ALL Pakistanis have equal rights to live and enjoy their lives with facilities, activities and opportunities. Karachi has always kept all avenues open for all, but the sad part is that those responsible to run this beautiful city seem either helpless or incompetent when it comes to managing it and keeping things going in the right direction.
Big cities in any part of the world require effective planning and budgeting. Most importantly, housing and food supplies have to be made available for the population. To manage all the needs, a basic and critical element is to have correct numbers on population and rate of growth.
We hear from politicians that the correct population estimate for Karachi is about 25-30 million, but has been wrongly recorded as 15m. To have this corrected, there can be several ways to adopt, but it first requires positive intentions.
The suggestion here is to connect the population survey to CNIC records under the National Database and Registration Authority (Nadra). But it will not give the right picture until it is made compulsory for all residents to have the CNIC showing the city that they are living or working in for whatever reason; one head for ‘permanent’ address, and one for ‘present’ address.
For employees in business companies, a period of three months from the date of joining should be given to change one of the addresses in their CNICs. Similarly, those joining government departments must have at least one address showing Karachi. Likewise, for school or college admissions, it should be made compulsory, and so should be the case with fresh utility connections. To open a new bank account, the local address — either ‘permanent’ or ‘current’ — on the CNICs should be an essential requirement.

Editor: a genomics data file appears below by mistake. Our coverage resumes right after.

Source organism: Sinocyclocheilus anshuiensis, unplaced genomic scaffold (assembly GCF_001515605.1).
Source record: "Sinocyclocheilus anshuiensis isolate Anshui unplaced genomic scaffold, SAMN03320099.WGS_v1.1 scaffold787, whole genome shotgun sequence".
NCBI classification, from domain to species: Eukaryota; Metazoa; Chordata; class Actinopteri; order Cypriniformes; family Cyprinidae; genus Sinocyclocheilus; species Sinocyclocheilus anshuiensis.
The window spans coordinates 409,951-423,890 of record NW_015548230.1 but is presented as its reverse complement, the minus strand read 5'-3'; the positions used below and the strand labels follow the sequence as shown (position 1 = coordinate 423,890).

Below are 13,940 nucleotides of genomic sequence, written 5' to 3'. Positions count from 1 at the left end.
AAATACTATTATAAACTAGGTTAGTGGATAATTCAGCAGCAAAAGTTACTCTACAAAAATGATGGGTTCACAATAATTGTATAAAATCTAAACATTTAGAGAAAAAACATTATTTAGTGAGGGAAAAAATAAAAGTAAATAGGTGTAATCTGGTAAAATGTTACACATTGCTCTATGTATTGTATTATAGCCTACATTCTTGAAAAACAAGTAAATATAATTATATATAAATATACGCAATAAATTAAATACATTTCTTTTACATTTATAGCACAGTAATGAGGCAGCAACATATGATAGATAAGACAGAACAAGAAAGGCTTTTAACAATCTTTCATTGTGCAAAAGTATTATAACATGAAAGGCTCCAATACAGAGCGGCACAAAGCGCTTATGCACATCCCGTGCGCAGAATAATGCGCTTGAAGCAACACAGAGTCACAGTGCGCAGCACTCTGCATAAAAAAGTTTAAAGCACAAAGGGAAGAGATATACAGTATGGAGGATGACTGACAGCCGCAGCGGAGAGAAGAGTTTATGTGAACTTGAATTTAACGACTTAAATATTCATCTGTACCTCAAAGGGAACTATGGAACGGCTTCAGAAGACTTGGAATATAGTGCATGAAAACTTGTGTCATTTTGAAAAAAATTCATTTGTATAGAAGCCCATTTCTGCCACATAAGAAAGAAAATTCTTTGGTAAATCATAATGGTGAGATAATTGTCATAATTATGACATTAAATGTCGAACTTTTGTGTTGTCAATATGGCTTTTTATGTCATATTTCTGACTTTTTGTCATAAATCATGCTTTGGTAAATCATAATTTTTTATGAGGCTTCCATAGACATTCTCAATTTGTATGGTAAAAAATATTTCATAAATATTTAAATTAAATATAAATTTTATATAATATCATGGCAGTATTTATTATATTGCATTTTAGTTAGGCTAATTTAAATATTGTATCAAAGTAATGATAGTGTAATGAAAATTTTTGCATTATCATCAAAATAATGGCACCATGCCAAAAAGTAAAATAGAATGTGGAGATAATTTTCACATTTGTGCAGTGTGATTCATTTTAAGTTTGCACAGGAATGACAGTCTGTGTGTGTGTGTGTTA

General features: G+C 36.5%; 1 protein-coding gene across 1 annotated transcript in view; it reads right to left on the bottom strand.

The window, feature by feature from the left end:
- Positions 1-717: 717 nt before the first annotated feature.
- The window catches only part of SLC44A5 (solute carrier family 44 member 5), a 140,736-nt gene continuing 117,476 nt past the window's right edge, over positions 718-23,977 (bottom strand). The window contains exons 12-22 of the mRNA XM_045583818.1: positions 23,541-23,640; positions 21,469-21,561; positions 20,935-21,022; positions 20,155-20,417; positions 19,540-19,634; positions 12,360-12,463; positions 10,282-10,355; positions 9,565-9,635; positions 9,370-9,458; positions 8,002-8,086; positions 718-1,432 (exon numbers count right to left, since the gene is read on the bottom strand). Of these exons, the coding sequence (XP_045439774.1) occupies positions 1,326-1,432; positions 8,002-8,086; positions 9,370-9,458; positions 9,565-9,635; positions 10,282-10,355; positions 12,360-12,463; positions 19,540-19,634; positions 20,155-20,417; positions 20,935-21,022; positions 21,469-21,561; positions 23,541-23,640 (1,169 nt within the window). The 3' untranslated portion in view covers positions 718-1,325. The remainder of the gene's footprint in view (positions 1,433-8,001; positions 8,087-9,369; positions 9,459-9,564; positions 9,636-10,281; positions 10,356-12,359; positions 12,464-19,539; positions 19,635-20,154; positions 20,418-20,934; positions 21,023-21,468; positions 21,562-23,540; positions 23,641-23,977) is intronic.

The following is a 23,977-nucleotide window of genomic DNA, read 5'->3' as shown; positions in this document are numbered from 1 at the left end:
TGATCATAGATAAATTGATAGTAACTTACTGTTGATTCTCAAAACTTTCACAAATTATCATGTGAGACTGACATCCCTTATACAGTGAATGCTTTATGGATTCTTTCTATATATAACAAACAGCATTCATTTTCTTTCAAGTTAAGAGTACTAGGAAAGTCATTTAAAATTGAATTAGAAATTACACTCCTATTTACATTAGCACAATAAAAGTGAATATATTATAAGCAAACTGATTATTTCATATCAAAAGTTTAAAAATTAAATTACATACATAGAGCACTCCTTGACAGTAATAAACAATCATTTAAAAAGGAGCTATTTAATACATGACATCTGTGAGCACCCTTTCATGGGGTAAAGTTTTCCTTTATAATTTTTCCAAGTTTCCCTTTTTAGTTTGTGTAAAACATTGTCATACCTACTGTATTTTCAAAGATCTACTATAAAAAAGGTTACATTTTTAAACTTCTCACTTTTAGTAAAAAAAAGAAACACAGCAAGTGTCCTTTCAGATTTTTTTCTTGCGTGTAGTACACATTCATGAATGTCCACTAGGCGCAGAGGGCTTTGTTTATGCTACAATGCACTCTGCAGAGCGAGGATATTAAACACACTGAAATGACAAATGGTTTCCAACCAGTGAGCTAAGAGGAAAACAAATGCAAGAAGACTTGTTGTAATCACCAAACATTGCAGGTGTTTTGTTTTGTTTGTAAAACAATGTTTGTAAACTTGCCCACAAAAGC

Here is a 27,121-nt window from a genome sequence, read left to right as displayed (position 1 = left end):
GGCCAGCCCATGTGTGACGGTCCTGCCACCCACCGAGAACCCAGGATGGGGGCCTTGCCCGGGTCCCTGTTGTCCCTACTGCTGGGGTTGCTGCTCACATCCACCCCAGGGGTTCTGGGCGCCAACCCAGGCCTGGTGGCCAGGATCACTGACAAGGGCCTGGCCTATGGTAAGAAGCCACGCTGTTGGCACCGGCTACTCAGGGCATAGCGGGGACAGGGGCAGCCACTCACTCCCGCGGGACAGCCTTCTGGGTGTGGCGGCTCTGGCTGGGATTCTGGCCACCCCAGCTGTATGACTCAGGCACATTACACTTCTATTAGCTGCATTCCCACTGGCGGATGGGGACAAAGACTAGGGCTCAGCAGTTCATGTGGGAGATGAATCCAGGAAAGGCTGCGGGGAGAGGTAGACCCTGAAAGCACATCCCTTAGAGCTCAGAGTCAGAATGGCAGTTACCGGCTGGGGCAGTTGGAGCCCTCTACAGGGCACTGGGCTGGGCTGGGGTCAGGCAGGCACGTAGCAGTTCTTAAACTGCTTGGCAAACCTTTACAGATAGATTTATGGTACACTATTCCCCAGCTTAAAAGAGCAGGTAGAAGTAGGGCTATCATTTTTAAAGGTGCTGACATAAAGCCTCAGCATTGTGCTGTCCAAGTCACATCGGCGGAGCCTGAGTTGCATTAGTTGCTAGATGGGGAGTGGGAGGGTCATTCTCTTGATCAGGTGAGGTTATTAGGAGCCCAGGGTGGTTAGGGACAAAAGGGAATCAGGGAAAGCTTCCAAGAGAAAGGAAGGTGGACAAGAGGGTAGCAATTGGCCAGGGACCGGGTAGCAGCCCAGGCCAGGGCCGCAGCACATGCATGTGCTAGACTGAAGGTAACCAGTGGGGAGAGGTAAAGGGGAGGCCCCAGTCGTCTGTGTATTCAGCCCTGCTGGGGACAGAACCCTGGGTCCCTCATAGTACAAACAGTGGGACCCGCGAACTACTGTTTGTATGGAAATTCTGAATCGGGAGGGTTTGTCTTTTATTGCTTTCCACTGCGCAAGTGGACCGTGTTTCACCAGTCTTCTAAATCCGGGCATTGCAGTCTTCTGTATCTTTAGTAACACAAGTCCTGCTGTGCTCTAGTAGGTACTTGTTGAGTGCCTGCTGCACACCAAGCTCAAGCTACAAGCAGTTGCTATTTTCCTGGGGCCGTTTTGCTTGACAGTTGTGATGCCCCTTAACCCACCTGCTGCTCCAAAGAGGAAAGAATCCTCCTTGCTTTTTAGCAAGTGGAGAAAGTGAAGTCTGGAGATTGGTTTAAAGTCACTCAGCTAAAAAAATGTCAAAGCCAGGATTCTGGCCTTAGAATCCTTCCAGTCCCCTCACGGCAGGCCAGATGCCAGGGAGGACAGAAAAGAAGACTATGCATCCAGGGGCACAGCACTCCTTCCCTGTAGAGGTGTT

There can be several ways to make people have correct addresses in the Nadra records and this should be taken as a source for proper city planning. In fact, this rule may apply to all the cities in Pakistan.
Syed Atique Hyder
THE deteriorating law and order situation in Karachi indicates the loosening of the grip of the respective government agencies over the criminal elements. No one feels safe nowadays; not on the roads, in the courts, in shops, and even in homes.
Snatching of vehciles and mobile phones has become rampant. It is unsafe to draw money from banks or ATMs, while the banks and their strongrooms are also targeted every now and then. Extortion cases are back as part of business life in the city. This not only shows the lack of will on the part of the government to bring the situation under control, but also highlights the lethargic attitude of law-enforcement agencies. The city which generates maximum revenue needs better administrators and policies.
Malik ul Quddoos
Published in Dawn, April 24th, 2021